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AS Malaysia gears up for endemicity following a near two-year struggle with the Covid-19 pandemic, all eyes are already on what 2022 will look like for the local property market.
At the virtual Malaysian Property Summit 2021 earlier this week, consensus is that the market next year will continue its path to recovery and hopefully, reach pre-pandemic levels.
Rahim & Co research director Sulaiman Akhmady Mohd Saheh says the gradual reopening of the economy will help spur the property sector.
“For the residential market, normalisation of post-pandemic standard operating procedures and the high vaccination rate in 2022 will be the boost to pushing transaction activities back up to pre-Covid-19 levels, as physical movement and housing campaigns resume.”
Additionally, Sulaiman says increased vaccination rates, easing physical containment measures and build-up in financial savings from 2020’s expenditure-suppressed period, will spur consumer sentiment.
“Strengthening the affected labour market will also be key to providing income security and stability.
“The forward progress in mega infrastructure projects, such as the East Coast Rail Link, LRT3 and Pan-Borneo Highway will also catalyse greater urban development and better accessibility.”
Going into 2022, Datametrics Research and Information Centre managing director Pankaj Kumar says domestic interest rates are expected to remain stable and supportive of market activities.
“The property market today is a buyers’ and renters’ market. However, household income will need to revert back to 2019 levels and rise, before affordability can be improved.”
To spur the market further, Pankaj is hopeful that the ongoing Home Ownership Campaign (HOC) will be extended into 2022 and comprise the secondary market as well.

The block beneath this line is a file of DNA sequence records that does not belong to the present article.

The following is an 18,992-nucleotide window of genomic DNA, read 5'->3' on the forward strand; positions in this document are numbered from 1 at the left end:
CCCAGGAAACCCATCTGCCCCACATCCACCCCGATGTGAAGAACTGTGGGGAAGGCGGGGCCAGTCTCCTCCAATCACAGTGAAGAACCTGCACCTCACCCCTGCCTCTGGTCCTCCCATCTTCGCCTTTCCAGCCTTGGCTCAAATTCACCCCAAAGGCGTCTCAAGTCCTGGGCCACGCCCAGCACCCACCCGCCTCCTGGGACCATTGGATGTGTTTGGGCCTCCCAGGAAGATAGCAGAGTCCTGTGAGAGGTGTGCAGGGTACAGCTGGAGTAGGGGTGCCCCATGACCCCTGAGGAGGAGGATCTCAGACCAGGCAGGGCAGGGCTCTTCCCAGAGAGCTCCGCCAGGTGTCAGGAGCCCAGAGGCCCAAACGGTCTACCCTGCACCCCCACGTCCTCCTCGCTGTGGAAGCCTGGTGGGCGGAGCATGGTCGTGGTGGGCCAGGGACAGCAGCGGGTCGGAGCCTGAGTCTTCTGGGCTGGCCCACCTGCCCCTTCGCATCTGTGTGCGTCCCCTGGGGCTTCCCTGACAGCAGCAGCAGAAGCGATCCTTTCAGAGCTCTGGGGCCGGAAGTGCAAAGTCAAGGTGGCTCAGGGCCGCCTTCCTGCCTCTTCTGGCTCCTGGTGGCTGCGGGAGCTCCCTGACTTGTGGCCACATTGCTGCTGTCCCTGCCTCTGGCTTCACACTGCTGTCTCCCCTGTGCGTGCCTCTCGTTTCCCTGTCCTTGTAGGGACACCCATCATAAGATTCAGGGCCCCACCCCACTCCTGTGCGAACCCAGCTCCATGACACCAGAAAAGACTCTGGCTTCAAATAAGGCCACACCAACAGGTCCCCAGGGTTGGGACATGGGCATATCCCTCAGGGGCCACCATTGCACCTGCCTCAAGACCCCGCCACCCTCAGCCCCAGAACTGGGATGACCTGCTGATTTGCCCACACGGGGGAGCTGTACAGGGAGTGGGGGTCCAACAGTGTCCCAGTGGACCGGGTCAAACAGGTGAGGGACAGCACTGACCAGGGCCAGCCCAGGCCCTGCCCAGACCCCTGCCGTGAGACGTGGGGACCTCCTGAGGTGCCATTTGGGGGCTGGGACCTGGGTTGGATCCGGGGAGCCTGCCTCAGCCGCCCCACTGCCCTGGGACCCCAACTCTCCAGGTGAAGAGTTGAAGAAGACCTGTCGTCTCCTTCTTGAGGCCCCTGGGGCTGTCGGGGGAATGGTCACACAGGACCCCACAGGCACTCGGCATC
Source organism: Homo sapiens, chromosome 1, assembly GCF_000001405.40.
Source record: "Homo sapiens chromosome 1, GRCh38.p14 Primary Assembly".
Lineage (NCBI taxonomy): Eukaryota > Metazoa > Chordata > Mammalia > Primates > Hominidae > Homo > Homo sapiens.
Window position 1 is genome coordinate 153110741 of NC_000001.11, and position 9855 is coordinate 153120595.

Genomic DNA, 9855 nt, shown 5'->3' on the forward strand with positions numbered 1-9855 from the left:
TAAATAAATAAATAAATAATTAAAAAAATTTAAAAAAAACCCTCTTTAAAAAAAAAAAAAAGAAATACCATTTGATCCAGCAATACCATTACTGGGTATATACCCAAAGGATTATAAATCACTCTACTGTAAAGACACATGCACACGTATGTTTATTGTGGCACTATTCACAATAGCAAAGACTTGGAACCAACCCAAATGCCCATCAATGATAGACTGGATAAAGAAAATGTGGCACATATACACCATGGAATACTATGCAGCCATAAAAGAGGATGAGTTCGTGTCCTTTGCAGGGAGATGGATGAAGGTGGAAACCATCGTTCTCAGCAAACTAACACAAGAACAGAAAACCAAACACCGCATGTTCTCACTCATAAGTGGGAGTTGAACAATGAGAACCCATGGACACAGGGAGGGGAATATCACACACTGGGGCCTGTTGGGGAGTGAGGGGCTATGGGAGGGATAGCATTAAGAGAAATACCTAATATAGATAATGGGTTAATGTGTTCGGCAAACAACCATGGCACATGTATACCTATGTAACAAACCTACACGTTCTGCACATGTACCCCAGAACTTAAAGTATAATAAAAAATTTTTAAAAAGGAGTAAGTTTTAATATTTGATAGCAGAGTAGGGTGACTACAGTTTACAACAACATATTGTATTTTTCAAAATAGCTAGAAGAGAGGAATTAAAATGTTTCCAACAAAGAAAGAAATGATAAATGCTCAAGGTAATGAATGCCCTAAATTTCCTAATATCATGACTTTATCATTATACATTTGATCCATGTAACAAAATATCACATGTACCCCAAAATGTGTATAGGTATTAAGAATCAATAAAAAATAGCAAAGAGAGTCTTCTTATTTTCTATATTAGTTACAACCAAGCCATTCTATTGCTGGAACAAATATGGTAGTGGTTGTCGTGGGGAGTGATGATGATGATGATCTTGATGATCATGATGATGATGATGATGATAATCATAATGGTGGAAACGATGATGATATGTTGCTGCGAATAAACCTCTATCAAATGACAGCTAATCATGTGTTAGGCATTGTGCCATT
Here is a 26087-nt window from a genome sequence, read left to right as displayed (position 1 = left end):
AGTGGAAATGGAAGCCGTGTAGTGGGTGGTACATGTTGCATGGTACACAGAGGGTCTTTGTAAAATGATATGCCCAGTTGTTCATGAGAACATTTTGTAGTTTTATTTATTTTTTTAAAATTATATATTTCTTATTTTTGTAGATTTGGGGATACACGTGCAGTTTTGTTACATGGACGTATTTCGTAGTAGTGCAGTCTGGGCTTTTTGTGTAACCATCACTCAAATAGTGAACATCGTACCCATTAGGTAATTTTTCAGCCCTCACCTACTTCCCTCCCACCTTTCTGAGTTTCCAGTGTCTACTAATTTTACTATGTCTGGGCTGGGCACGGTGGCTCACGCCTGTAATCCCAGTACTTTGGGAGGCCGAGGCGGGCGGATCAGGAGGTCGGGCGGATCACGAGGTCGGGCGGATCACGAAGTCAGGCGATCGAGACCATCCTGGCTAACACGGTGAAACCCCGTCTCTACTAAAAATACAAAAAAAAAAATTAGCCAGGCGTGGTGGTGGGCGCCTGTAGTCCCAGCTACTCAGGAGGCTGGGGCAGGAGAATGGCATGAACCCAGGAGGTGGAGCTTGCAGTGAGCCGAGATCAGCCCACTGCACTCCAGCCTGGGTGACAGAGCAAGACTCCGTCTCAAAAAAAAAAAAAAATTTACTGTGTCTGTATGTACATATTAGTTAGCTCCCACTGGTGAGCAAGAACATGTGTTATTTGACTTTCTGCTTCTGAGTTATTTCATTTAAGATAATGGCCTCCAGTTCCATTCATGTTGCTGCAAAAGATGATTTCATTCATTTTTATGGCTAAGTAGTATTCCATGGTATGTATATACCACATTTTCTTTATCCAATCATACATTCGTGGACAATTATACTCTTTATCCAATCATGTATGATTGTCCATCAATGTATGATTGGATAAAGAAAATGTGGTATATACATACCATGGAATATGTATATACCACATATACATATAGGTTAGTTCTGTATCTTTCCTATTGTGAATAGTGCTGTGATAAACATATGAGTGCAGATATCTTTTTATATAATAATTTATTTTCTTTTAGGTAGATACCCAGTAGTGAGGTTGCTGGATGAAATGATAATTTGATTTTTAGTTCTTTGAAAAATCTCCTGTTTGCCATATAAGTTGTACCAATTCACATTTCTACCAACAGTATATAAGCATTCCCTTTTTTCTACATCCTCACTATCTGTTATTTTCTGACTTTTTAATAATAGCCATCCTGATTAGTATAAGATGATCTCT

Currently, the HOC is only applicable for properties within the primary market.
Meanwhile, Sunway University economics professor Yeah Kim Leng says the local property market is expected to experience a rebound in 2022, on the back of the stronger economic performance forecast for next year.
“With the economy projected to grow 6% next year, performance of property-related service industries is expected to improve in 2022, but it will be less buoyant than pre-pandemic levels.”
Nevertheless, Yeah says Malaysia’s property market remains resilient, despite suffering the “second worst-ever” recession in 2020.
“We expect a firmer property demand outlook on the back of an economic recovery in 2022, wealth effects from commodity prices and stock market gains, continuous landing from banks, as well as positive demographics and household formation.”
Yeah however adds that there is still an undersupply of affordable housing and oversupply of high-end units being launched.
This oversupply of units has led to a serious overhang situation that the Malaysian property market has had a tough time resolving for many years.